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Image corporelle02/02/2015 - par Mark Tungate
Le journaliste anglais Mark Tungate a vu le film Foxcatcher. Le pitch? En 1986, John E. du Pont, sponsor de l'équipe de lutte libre Foxcatcher, assassine l'un de ses membres, le champion olympique Dave Schultz. Il n'en a pas fallu davantage à notre chroniqueur du lundi pour se plonger dans l'ADN de la marque DuPont. Et dans les délices du Lycra.
The movie Foxcatcher may be one of the slowest crime dramas you’ll see this year, but it does feature an intriguing brand name: DuPont. The movie is named after «Foxcatcher Farm», a sprawling estate owned by the real-life multimillionaire and wrestling sponsor John du Pont. His relationship with his wrestling team was, to say the least, strained. No spoilers, but let’s put it this way: du Pont died in prison in 2010.
DuPont is a giant chemical company – the world’s fourth largest – which developed, among other things, Teflon and Lycra. In the film, John du Pont’s wrestlers inevitably wear Lycra. Unfortunately, he does not appear to be made of Teflon – when he commits a crime, the guilt sticks. As the movie plodded coldly towards murder, I began to think about Lycra and what it meant to me. I’ve never worn it; I don’t have the build of a wrestler. But is there any substance more emblematic of 1980s fashion?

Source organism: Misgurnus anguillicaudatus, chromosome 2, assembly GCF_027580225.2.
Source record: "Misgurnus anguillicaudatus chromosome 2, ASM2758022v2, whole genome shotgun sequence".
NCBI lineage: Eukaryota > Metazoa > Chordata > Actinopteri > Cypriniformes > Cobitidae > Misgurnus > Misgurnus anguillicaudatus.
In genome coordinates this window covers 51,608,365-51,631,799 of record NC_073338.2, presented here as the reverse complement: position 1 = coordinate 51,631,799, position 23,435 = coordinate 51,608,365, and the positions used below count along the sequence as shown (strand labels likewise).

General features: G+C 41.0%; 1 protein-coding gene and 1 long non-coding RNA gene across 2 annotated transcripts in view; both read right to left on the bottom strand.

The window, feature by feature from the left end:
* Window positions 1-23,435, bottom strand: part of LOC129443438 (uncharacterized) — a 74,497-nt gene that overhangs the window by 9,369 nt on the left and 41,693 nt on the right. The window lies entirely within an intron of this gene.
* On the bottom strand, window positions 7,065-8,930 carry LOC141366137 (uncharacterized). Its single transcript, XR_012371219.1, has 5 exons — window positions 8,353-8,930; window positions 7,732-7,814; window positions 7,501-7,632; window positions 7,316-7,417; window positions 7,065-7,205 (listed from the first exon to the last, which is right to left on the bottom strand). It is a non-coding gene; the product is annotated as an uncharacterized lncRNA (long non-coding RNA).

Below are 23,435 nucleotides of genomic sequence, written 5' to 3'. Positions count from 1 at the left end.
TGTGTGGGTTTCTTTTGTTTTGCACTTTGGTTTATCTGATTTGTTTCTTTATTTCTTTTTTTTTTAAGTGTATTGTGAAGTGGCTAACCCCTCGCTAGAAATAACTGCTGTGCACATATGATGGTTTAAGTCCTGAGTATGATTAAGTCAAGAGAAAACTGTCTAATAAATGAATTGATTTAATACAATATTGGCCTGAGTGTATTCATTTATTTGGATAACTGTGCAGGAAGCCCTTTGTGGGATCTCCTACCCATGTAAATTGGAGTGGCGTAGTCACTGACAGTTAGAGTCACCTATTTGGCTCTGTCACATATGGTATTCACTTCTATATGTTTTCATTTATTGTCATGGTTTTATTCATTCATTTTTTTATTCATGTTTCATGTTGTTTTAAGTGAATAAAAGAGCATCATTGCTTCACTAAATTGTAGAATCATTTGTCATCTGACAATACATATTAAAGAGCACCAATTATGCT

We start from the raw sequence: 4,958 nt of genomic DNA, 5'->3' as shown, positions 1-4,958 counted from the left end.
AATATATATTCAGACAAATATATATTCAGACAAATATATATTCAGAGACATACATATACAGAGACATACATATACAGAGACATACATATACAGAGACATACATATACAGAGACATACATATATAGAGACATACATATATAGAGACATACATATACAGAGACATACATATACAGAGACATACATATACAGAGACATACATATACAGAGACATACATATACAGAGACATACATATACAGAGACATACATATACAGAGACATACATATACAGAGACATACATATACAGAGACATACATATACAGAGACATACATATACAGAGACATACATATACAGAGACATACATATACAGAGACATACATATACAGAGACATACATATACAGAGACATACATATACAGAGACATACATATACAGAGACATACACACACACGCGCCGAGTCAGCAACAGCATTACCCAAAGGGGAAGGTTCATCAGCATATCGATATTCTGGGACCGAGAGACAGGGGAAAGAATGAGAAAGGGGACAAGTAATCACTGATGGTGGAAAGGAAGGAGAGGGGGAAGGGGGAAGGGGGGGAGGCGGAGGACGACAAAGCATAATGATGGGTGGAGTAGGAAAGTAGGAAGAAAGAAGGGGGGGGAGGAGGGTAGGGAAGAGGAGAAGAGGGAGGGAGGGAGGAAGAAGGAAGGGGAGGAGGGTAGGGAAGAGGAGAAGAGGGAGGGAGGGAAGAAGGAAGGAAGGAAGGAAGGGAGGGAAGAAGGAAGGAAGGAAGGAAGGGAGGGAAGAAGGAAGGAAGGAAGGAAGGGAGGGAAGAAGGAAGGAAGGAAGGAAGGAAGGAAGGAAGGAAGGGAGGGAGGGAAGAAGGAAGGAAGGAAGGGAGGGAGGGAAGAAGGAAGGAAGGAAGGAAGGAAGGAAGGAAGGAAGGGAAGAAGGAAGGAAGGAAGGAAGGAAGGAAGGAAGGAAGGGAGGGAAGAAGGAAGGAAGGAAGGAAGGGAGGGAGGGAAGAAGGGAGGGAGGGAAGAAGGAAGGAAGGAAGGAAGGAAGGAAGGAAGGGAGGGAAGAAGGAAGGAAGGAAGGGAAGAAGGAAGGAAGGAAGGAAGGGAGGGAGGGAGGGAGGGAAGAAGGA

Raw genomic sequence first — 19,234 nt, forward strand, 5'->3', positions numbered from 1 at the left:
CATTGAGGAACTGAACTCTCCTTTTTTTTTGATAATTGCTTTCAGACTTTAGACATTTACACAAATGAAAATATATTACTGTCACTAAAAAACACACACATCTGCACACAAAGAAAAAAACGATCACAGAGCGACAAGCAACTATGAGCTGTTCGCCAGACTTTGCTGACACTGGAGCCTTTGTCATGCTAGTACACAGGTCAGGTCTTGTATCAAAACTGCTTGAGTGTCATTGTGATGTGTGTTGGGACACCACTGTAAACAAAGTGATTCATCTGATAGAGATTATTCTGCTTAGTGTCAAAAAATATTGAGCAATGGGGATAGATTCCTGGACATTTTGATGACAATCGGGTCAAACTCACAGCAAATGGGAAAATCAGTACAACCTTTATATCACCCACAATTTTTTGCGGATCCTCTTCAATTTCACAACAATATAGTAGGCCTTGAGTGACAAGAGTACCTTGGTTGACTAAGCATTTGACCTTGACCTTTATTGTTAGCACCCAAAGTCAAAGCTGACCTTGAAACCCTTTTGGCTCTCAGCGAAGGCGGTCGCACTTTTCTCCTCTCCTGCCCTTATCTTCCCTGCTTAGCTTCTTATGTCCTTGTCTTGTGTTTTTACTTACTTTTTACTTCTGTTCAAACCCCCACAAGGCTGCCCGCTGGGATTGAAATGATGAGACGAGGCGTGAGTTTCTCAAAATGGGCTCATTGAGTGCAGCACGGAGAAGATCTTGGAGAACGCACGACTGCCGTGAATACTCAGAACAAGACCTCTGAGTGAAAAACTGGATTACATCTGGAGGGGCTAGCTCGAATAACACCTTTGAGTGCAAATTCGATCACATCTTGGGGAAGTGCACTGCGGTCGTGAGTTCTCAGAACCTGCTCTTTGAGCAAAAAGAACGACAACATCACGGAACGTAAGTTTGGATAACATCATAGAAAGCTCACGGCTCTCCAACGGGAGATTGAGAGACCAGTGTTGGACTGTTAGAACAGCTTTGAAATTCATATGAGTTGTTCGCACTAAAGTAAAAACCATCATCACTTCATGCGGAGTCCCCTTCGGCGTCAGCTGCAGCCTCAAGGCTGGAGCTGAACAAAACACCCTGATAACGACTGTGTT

At the top end of the market, Lycra was made famous by the designer Azzedine Alaïa, who almost singlehandedly launched the decade’s «body-conscious» trend. His skin tight outfits were adopted by iconic femmes fatales like Grace Jones and the sexy red-lipped band in Robert Palmer’s Addicted to Love video. Soon, fashion dictated a form-hugging look. At one point it seemed that every girl I dated wore what was known as «a body»: a Lycra one piece, rather like a swimsuit, that fastened with metal press studs (boutons pression) between the thighs. Breaking into one of those things was like opening a sardine can (hey, let’s not forget that I was in my 20s in the 80s).
Perhaps it’s inevitable that there was a connection between DuPont and fashion. The company may be American, but it was founded in 1802 by a French immigrant, Eleuthère Irénée du Pont. She made gunpowder for the Civil War, which may explain why girls in Lycra looked like dynamite. On the other hand, judging by Foxcatcher, the suppressed violence in the brand’s DNA may have exploded in a later generation.